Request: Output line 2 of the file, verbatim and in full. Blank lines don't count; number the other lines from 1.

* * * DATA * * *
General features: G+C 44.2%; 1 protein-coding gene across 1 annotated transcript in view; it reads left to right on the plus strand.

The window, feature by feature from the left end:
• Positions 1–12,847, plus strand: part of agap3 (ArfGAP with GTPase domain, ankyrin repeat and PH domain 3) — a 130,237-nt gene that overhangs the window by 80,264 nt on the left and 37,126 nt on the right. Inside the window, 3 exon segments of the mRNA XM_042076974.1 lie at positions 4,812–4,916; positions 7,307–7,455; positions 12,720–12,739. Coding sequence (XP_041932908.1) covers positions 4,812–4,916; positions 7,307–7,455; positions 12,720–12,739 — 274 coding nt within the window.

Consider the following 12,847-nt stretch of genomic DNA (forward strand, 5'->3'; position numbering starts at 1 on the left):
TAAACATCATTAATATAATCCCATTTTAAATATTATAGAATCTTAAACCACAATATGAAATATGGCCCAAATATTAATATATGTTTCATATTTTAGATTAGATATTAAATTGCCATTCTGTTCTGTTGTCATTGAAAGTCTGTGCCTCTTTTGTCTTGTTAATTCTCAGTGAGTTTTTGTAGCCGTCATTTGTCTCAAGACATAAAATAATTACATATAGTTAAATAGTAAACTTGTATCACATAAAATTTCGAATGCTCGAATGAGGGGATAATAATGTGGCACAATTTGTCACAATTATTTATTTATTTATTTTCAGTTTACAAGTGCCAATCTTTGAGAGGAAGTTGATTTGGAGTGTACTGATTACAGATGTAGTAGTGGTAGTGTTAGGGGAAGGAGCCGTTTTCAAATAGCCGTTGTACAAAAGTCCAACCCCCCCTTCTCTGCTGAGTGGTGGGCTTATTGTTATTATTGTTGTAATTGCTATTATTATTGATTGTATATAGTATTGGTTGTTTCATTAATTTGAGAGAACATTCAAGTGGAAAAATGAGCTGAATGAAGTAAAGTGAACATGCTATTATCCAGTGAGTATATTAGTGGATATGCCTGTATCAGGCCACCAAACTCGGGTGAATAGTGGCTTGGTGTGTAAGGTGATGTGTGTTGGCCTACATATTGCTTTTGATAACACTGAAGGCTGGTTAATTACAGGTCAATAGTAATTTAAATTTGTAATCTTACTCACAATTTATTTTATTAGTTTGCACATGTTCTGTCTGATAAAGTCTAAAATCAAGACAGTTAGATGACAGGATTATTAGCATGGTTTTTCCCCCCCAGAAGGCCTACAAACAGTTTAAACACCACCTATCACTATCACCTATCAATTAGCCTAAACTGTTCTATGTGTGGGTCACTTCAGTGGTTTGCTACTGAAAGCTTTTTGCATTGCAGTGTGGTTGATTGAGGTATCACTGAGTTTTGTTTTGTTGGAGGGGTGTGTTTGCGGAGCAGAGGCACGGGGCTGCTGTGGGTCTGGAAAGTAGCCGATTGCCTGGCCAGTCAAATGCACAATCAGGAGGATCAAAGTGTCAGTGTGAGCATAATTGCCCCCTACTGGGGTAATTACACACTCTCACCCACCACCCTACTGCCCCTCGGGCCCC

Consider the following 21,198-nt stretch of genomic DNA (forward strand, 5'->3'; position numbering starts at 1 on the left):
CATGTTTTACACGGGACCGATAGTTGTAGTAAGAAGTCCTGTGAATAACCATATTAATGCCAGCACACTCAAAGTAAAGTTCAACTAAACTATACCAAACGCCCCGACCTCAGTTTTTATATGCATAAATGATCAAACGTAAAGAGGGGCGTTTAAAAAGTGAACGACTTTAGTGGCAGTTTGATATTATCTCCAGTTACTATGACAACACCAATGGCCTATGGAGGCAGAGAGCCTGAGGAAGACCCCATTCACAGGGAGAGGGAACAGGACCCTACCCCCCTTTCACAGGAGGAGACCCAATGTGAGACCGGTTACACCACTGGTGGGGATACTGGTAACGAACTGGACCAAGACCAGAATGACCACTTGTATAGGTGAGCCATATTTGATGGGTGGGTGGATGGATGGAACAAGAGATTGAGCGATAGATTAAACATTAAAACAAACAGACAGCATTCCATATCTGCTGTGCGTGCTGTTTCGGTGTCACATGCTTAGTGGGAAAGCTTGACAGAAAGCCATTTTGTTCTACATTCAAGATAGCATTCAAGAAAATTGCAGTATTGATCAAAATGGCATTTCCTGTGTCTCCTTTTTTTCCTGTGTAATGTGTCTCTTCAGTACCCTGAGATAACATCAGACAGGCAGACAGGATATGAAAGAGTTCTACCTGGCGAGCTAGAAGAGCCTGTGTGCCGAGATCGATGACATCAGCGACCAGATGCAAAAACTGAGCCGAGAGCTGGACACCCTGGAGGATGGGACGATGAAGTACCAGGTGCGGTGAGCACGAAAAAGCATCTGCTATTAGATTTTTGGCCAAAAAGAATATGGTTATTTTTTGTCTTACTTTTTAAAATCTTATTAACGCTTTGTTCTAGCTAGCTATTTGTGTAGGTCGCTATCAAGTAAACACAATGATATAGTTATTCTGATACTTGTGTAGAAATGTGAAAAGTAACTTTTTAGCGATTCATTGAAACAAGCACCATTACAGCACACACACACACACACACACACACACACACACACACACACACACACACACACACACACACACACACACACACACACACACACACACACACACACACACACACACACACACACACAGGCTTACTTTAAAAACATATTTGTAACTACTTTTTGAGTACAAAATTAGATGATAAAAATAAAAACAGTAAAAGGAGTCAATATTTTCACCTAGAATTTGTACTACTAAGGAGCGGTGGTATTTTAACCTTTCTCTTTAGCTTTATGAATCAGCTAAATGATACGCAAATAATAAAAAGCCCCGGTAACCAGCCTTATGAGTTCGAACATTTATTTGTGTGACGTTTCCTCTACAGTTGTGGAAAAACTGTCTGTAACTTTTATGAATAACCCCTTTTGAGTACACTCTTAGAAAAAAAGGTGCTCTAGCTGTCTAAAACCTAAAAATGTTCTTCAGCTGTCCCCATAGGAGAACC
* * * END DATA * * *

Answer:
The window, feature by feature from the left end: